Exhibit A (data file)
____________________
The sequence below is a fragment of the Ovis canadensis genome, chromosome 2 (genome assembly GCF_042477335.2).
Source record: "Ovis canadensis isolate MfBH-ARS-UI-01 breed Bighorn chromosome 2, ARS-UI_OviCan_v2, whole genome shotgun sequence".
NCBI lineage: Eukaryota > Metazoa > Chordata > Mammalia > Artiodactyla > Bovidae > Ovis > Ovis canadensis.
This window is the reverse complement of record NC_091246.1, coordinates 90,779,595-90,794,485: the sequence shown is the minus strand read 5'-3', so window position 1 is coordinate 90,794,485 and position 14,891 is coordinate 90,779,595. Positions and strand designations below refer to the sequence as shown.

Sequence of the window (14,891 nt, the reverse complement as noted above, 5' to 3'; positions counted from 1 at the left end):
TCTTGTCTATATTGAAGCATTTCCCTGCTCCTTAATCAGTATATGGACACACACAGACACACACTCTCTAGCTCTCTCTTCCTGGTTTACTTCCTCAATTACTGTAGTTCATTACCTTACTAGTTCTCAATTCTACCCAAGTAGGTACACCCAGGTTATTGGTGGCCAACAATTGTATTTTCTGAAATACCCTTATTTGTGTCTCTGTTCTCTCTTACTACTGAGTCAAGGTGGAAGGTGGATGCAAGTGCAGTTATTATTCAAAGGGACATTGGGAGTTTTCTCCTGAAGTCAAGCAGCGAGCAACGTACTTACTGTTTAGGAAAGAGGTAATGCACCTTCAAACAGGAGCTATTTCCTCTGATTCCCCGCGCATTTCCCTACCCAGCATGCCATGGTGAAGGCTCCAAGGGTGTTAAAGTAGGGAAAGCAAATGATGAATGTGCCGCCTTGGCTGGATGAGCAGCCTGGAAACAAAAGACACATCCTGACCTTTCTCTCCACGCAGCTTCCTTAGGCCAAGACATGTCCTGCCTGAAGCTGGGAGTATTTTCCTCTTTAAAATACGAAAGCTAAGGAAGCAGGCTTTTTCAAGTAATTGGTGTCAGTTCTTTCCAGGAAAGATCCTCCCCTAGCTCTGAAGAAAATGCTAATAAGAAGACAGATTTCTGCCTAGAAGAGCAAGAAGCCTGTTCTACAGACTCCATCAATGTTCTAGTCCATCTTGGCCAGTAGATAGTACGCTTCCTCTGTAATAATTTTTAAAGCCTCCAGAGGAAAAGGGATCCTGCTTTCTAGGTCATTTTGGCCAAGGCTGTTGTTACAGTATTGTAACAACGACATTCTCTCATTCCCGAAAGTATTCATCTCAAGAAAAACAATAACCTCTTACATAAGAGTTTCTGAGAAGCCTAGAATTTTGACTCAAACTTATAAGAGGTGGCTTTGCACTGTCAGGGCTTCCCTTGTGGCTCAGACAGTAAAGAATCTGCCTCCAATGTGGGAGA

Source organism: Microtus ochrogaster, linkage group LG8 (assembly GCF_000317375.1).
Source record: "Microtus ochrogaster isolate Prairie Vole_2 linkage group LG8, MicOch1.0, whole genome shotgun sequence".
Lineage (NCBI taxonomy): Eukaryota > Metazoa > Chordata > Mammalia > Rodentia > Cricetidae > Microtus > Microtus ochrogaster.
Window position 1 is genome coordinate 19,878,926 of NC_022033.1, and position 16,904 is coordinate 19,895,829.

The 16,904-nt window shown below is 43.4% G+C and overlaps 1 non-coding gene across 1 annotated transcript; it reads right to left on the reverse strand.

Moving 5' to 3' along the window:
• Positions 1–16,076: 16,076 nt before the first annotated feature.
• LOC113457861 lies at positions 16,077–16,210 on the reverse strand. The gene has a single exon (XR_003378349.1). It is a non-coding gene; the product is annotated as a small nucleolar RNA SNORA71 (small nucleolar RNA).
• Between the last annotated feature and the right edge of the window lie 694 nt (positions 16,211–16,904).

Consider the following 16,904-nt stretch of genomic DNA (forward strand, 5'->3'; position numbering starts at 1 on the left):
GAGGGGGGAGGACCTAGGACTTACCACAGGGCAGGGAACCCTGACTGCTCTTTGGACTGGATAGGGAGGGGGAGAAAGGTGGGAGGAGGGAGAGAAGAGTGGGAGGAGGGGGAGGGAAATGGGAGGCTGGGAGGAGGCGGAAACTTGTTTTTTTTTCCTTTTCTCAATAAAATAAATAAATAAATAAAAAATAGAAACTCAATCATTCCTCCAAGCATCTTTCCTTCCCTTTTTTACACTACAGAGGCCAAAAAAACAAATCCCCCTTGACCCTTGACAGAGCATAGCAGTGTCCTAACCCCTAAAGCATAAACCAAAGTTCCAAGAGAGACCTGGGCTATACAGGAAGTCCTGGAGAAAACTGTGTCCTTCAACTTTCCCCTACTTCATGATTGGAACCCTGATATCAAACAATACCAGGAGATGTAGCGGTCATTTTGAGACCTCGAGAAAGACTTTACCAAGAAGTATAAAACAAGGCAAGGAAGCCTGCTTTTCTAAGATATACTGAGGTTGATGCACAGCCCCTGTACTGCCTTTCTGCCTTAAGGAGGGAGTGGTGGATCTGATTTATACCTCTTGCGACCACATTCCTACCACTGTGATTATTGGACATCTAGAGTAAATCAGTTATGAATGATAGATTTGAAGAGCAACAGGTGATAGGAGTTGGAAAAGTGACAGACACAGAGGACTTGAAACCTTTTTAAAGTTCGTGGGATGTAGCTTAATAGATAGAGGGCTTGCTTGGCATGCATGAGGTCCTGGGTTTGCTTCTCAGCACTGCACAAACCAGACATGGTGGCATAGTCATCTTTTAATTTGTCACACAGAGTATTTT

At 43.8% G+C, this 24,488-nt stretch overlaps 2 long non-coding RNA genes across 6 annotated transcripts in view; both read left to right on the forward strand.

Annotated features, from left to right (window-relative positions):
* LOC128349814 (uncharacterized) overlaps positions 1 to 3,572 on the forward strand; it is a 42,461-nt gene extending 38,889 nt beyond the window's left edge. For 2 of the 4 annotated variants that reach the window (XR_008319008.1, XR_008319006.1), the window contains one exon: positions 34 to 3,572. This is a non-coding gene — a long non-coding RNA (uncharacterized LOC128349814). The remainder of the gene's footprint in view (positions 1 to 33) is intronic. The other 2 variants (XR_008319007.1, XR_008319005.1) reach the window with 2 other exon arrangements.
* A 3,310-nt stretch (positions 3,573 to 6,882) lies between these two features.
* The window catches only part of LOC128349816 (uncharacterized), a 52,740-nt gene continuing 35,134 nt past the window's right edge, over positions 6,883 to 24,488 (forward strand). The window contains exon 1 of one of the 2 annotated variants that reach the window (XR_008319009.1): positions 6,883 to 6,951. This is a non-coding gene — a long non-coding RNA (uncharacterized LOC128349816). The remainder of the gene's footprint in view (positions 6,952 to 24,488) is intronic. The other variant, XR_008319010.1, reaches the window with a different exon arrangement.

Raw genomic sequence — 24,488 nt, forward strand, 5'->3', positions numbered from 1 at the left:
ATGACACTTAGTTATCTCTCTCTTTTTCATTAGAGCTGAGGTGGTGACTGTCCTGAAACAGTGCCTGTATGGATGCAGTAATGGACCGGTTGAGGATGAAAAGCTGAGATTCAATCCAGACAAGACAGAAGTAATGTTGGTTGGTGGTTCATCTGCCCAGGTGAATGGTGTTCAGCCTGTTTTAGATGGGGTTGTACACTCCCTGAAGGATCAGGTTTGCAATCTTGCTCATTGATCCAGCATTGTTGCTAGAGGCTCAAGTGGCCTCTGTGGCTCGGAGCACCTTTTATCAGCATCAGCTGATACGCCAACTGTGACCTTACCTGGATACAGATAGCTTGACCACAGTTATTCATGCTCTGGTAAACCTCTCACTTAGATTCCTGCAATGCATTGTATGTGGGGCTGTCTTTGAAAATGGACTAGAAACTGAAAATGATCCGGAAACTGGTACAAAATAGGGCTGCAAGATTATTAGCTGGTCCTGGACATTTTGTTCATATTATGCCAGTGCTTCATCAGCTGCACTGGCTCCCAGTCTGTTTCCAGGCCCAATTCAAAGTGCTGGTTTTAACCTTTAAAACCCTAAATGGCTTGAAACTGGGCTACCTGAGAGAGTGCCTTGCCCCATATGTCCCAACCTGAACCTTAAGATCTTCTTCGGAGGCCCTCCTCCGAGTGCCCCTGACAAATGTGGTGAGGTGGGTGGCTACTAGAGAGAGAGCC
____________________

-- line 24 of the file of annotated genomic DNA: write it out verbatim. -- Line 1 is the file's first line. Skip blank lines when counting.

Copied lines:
ATGACACTTAGTTATCTCTCTCTTTTTCATTAGAGCTGAGGTGGTGACTGTCCTGAAACAGTGCCTGTATGGATGCAGTAATGGACCGGTTGAGGATGAAAAGCTGAGATTCAATCCAGACAAGACAGAAGTAATGTTGGTTGGTGGTTCATCTGCCCAGGTGAATGGTGTTCAGCCTGTTTTAGATGGGGTTGTACACTCCCTGAAGGATCAGGTTTGCAATCTTGCTCATTGATCCAGCATTGTTGCTAGAGGCTCAAGTGGCCTCTGTGGCTCGGAGCACCTTTTATCAGCATCAGCTGATACGCCAACTGTGACCTTACCTGGATACAGATAGCTTGACCACAGTTATTCATGCTCTGGTAAACCTCTCACTTAGATTCCTGCAATGCATTGTATGTGGGGCTGTCTTTGAAAATGGACTAGAAACTGAAAATGATCCGGAAACTGGTACAAAATAGGGCTGCAAGATTATTAGCTGGTCCTGGACATTTTGTTCATATTATGCCAGTGCTTCATCAGCTGCACTGGCTCCCAGTCTGTTTCCAGGCCCAATTCAAAGTGCTGGTTTTAACCTTTAAAACCCTAAATGGCTTGAAACTGGGCTACCTGAGAGAGTGCCTTGCCCCATATGTCCCAACCTGAACCTTAAGATCTTCTTCGGAGGCCCTCCTCCGAGTGCCCCTGACAAATGTGGTGAGGTGGGTGGCTACTAGAGAGAGAGCC